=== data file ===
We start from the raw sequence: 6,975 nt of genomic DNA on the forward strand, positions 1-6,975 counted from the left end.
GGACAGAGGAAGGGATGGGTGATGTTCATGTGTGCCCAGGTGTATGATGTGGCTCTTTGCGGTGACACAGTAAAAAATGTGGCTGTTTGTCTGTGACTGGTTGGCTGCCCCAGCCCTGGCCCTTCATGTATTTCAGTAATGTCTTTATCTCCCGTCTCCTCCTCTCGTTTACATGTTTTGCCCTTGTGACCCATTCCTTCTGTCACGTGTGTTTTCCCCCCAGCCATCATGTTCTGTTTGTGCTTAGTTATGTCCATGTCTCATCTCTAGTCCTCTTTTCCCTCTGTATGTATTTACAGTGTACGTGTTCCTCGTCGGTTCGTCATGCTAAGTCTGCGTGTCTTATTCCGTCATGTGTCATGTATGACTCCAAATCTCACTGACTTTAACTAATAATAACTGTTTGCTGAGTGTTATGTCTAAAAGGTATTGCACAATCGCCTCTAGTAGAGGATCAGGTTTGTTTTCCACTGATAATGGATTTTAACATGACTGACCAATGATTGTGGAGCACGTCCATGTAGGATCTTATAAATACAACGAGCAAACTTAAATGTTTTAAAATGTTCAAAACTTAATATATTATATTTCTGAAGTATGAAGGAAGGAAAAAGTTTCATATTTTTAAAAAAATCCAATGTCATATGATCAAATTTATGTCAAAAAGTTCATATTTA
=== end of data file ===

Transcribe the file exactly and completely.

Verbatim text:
We start from the raw sequence: 6,975 nt of genomic DNA on the forward strand, positions 1-6,975 counted from the left end.
GGACAGAGGAAGGGATGGGTGATGTTCATGTGTGCCCAGGTGTATGATGTGGCTCTTTGCGGTGACACAGTAAAAAATGTGGCTGTTTGTCTGTGACTGGTTGGCTGCCCCAGCCCTGGCCCTTCATGTATTTCAGTAATGTCTTTATCTCCCGTCTCCTCCTCTCGTTTACATGTTTTGCCCTTGTGACCCATTCCTTCTGTCACGTGTGTTTTCCCCCCAGCCATCATGTTCTGTTTGTGCTTAGTTATGTCCATGTCTCATCTCTAGTCCTCTTTTCCCTCTGTATGTATTTACAGTGTACGTGTTCCTCGTCGGTTCGTCATGCTAAGTCTGCGTGTCTTATTCCGTCATGTGTCATGTATGACTCCAAATCTCACTGACTTTAACTAATAATAACTGTTTGCTGAGTGTTATGTCTAAAAGGTATTGCACAATCGCCTCTAGTAGAGGATCAGGTTTGTTTTCCACTGATAATGGATTTTAACATGACTGACCAATGATTGTGGAGCACGTCCATGTAGGATCTTATAAATACAACGAGCAAACTTAAATGTTTTAAAATGTTCAAAACTTAATATATTATATTTCTGAAGTATGAAGGAAGGAAAAAGTTTCATATTTTTAAAAAAATCCAATGTCATATGATCAAATTTATGTCAAAAAGTTCATATTTA